Archive for February, 2012

February 24, 2012

This The Hobbit book cover-derived mug is sufficient. From Etsy

The Hobbit book cover by J.R.R. Tolkien 11 ounce mug, Lord of the Rings

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Passage of the Day

February 24, 2012

Brave New World, Aldous Huxley (1932):

The scent organ was playing a delightfully refreshing Herbal Capriccio–rippling arpeggios of thyme an lavender, of rosemary, basil, myrtle, tarragon; a series of daring modulations through the spice keys into ambergris; and a slow return through sandalwood, camphor, cedar and new-mown hay (with occasional subtle touches of discord–a whiff of kidney pudding, the faintest suspicion of pig’s dung) back to the simple aromatics with which the piece began. The final blast of thyme died away; there was a round of applause; the lights went up. In the synthetic music machine the sound-track roll began to unwind. It was a trio for hyper-violin, super-cello and oboe-surrogate that now filled the air with its agreeable langour. Thirty or fourty bars–and then, against this instrumental background, a much more than human voice began to warble; now throaty, now from the head, now hollow as a flute, now charged with yearning harmonics, it effortlessly passed from Gaspard’s Forster’s low record on the very frontiers of musical tone to a trilled bat-note high above the highest C to which (in 1770, at the Ducal opera of Parma , and to the astonishment of Mozart) Lucrezia Ajugari, alone of all the singers in history, once piercingly gave utterance.

Sunk in their pneumatic stalls, Lenina and the Savage sniffed and listened. It was now the turn also for eyes and skin.

The house lights went down; fiery letters stood out solid and as though self-supported in the darkness. THREE WEEKS IN A HELICOPTER. AN ALL-SUPER-SINGING, SYNTHETIC-TALKING, COLOURED, STEREOSCOPIC FEELY. WITH SYNCHRONIZED SCENT-ORGAN ACCOMPANIMENT.

“Take hold of those metal knobs on the arms of your chair,” whispered Lenina. “Otherwise you won’t get any of the feely effects.”

The Savage did as he was told.

Anagram of the day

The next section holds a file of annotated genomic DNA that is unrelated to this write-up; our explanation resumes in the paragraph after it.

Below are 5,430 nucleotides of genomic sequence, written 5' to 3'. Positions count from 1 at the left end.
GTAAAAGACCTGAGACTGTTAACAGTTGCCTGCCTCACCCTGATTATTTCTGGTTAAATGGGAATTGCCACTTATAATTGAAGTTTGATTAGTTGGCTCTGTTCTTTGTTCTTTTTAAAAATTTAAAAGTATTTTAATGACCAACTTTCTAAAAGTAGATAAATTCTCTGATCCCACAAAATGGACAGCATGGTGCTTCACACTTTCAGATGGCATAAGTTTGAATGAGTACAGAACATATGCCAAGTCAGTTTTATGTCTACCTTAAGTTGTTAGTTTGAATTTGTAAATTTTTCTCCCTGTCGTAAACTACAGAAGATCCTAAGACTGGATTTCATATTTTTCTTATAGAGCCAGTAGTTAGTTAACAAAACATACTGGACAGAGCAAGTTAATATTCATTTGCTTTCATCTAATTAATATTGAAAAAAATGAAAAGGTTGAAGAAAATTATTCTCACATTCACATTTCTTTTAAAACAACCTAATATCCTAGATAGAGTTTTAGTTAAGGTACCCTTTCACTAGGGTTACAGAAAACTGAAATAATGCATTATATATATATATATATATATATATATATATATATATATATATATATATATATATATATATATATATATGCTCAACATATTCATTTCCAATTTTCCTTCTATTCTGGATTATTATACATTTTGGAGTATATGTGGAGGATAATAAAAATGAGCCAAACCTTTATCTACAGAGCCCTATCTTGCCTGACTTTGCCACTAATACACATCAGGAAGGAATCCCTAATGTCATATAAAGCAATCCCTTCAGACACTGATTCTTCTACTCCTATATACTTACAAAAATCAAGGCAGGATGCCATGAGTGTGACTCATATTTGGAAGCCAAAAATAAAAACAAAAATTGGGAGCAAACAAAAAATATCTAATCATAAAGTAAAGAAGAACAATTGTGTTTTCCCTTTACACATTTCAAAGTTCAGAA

February 24, 2012

Dr Hunter S. Thompson, The Rum Diary:

Tourism turns porn-headed rhythm

NYT: Amazon pulls 4000 e-books

February 24, 2012

Amazon removes 4000+ e-books in pricing disagreement (NY Times)

Also, “With each side unwilling to yield, Amazon pulled the plug, and all of I.P.G.’s books for Kindle disappeared. The physical books were not affected.”

Comic book Kickstarter project crosses $1 million raised

February 20, 2012

Rich Burlew’s The Order of the Stick project is currently sitting at $1,112,480 raised from 13,261 backers. This, to republish a book that went out of print less than ten years ago. Burlew’s goal was less than $58,000.

Bands have also been doing well on Kickstarter: Last week I saw that Five Iron Frenzy raised $207,000 on a $30,000 goal. Their more expensive prizes included a goofy song written for the pledger. Even as a fan of the group, I was totally surprised to see this amount of success for a band that was not a household name even in its heyday. (Personal plug since it’s my blog–I got to open for them once and it was awesome!). 

If nothing had yet happened inre its cancellation, Futurama could have been a candidate for an utterly massive Kickstarter campaign. The money and coordination it would take to buy the rights and produce the show, not to mention to manage the money, would take a new kind of entrepreneurial MBA. But it could happen, and with the number of unfairly discarded shows out there, I’d say it’s bound to happen.

I also wonder if Axe Cop could have pulled this off had Ethan Nicolle gone the self-publishing route. Axe Cop was a similar success story, but one ending in a publishing deal with (I think) Darkhorse Comics. Axe Cop was probably one year too early. But after this Order of the Stick business, semi-established authors might as well consider self-publishing as a viable and possibly sustainable alternative.

Lincoln book tower at Ford’s Theatre Center

February 20, 2012

Lincoln book tower at Ford’s Theatre Center, via NPR. Looking at a pile of Lincoln books: More fun than a swearing on a stack of Bibles.

 

How have I never read Brave New World before?

February 20, 2012

I’m 80 pages in and I’m already much the better for it. My 1940s edition begins with a droll and somewhat apologetic forward by the author–I was a bit worried. What immediately follows is a fully realized, beautiful dystopian comedy. In terms of science fiction writing, which I believe people do consider this, the style is up there with Asimov.